Spicy. Fruity. Grassy. Buttery. Ashy, woody, and mineral-y.
Would you believe these words are all describing honey? Red Bee Apiary in Weston recently hosted a “Rare and Exotic Honey and Mead” sensory tasting evening and by golly, all those adjectives described the varied honeys that graced our collective lips.
In a country barn located on a cozy, twinkly property, owner and Queen Bee, Marina Marchese, began our evening with a little talk about the bees (no birds. just bees). What goes on inside a hive and what roles do the bees have in their colony? How, exactly, do those little fabulous fliers make honey and fill those perfect hexagons? How did Marina became so enthralled with beekeeping? I won’t divulge those answers, lest you attend one of these sensory evenings on your own some time, which you should. It is both an educational and intriguing, not to mention, delicious event. And sensory is the word for it all…from the moment you step foot on the Red Bee property, you hear the chickens cluck-cluck-clucking (except at night, when they sleep, all tucked into their little chicken beds), you take in the beautiful sight of flowers swaying in the breeze and vegetables growing in the garden, you smell a sweetness on the air and of course, during the day you hear a constant buzz of bees on wing. And this is before you even sit down to your plate of honey-accompaniments and glasses of amber goodness. Also, in the case of this evening, samplings of meads from Nordic Moon Meadery in Ellington, Connecticut.
Why mead? Mead is an alcoholic, fermented beverage that is made with fruits, berries, spices, hops or grains and…lots and lots of honey. Sometimes, it’s referred to as “honey-wine” and dates back thousands of years. Hence, you can clearly see why mead works well at a honey tasting. On this night, four meads were offered for tasting: orange blossom, orange-blossom and hops, orange blossom and Earl Gray spiced mead, and an orange blossom and raspberry mead. All varied in colors, strength, and flavors. There’s lots to explore here, for sure, and meads are picking up in popularity. Nordic Moon’s will be released in mid-October for wholesale purchase, so anyone interested can contact their favorite wine retail shops for pre-release special orders.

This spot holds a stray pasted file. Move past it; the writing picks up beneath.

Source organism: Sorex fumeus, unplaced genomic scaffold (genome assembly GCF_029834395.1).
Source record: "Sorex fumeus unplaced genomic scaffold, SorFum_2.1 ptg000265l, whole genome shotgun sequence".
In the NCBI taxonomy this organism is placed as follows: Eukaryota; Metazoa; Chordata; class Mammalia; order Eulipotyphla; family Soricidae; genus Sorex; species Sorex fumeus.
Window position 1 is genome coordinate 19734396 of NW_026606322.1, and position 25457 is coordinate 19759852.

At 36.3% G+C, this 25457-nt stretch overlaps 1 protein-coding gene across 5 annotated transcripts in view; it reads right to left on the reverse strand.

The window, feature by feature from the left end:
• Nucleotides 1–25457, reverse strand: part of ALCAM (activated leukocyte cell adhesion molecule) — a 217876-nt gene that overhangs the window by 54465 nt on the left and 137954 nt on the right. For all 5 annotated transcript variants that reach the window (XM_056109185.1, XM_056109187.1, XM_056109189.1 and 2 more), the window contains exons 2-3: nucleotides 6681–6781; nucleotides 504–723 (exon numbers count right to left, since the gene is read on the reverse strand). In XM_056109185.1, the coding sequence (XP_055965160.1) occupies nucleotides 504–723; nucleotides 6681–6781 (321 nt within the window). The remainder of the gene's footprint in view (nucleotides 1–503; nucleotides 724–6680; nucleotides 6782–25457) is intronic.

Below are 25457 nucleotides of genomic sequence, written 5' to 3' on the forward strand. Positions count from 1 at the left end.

Along the with mead, we tasted five “rare and exotic” honeys: Honeydew (which is actually not technically a honey, but a product of aphids and honeybees. Sounds bizarre, but was delicious), Sourwood (from the Appalachia/Virginia area), Cardo (Italy), Coriander (Oregon) and Corbezzolo (Sardinia/Sicily). The flavors ranged from sweet to bitter and powerful, had textures that were buttery to grainy, and colors light to dark to even pearlescent. And yes, notes of stewed fruits, grasses, minerals and even ash were all present. To accentuate their tastes, our plates held various food items to accompany each honey…plums, white chocolate and almonds, Asian pears with pistachios, goat cheese and apricots, Beemster cheese, Brillat Savarin cheese and blueberries. Do I really have to tell you that there was much moaning and mmmm-ing?
Break out of your box and check out a hexagon. Explore the wide world of honeys and honey products. There’s much to learn, much to love, and much that is happily surprising. You’ll be buzzing.